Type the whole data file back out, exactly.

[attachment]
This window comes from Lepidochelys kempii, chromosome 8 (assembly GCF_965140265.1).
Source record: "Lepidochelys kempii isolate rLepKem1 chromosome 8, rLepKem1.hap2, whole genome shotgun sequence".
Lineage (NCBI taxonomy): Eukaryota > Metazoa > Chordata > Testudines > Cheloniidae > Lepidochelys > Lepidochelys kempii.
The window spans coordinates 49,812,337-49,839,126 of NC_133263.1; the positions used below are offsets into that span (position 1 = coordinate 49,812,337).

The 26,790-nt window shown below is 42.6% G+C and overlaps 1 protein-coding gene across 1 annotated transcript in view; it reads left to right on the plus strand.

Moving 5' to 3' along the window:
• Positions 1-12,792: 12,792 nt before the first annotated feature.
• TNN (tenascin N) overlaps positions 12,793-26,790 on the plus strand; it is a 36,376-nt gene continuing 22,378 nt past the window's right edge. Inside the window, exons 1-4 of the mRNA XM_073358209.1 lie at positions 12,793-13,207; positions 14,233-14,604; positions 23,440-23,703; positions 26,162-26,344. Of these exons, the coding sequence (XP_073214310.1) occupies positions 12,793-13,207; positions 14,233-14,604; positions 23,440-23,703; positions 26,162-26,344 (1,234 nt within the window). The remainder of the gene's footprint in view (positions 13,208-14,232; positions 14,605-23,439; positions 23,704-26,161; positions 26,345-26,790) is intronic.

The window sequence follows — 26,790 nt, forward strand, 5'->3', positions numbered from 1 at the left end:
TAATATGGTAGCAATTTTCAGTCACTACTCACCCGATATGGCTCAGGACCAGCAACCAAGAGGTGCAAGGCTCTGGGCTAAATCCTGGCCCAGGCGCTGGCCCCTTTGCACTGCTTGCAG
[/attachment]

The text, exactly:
This window comes from Lepidochelys kempii, chromosome 8 (assembly GCF_965140265.1).
Source record: "Lepidochelys kempii isolate rLepKem1 chromosome 8, rLepKem1.hap2, whole genome shotgun sequence".
Lineage (NCBI taxonomy): Eukaryota > Metazoa > Chordata > Testudines > Cheloniidae > Lepidochelys > Lepidochelys kempii.
The window spans coordinates 49,812,337-49,839,126 of NC_133263.1; the positions used below are offsets into that span (position 1 = coordinate 49,812,337).

The 26,790-nt window shown below is 42.6% G+C and overlaps 1 protein-coding gene across 1 annotated transcript in view; it reads left to right on the plus strand.

Moving 5' to 3' along the window:
• Positions 1-12,792: 12,792 nt before the first annotated feature.
• TNN (tenascin N) overlaps positions 12,793-26,790 on the plus strand; it is a 36,376-nt gene continuing 22,378 nt past the window's right edge. Inside the window, exons 1-4 of the mRNA XM_073358209.1 lie at positions 12,793-13,207; positions 14,233-14,604; positions 23,440-23,703; positions 26,162-26,344. Of these exons, the coding sequence (XP_073214310.1) occupies positions 12,793-13,207; positions 14,233-14,604; positions 23,440-23,703; positions 26,162-26,344 (1,234 nt within the window). The remainder of the gene's footprint in view (positions 13,208-14,232; positions 14,605-23,439; positions 23,704-26,161; positions 26,345-26,790) is intronic.

The window sequence follows — 26,790 nt, forward strand, 5'->3', positions numbered from 1 at the left end:
TAATATGGTAGCAATTTTCAGTCACTACTCACCCGATATGGCTCAGGACCAGCAACCAAGAGGTGCAAGGCTCTGGGCTAAATCCTGGCCCAGGCGCTGGCCCCTTTGCACTGCTTGCAG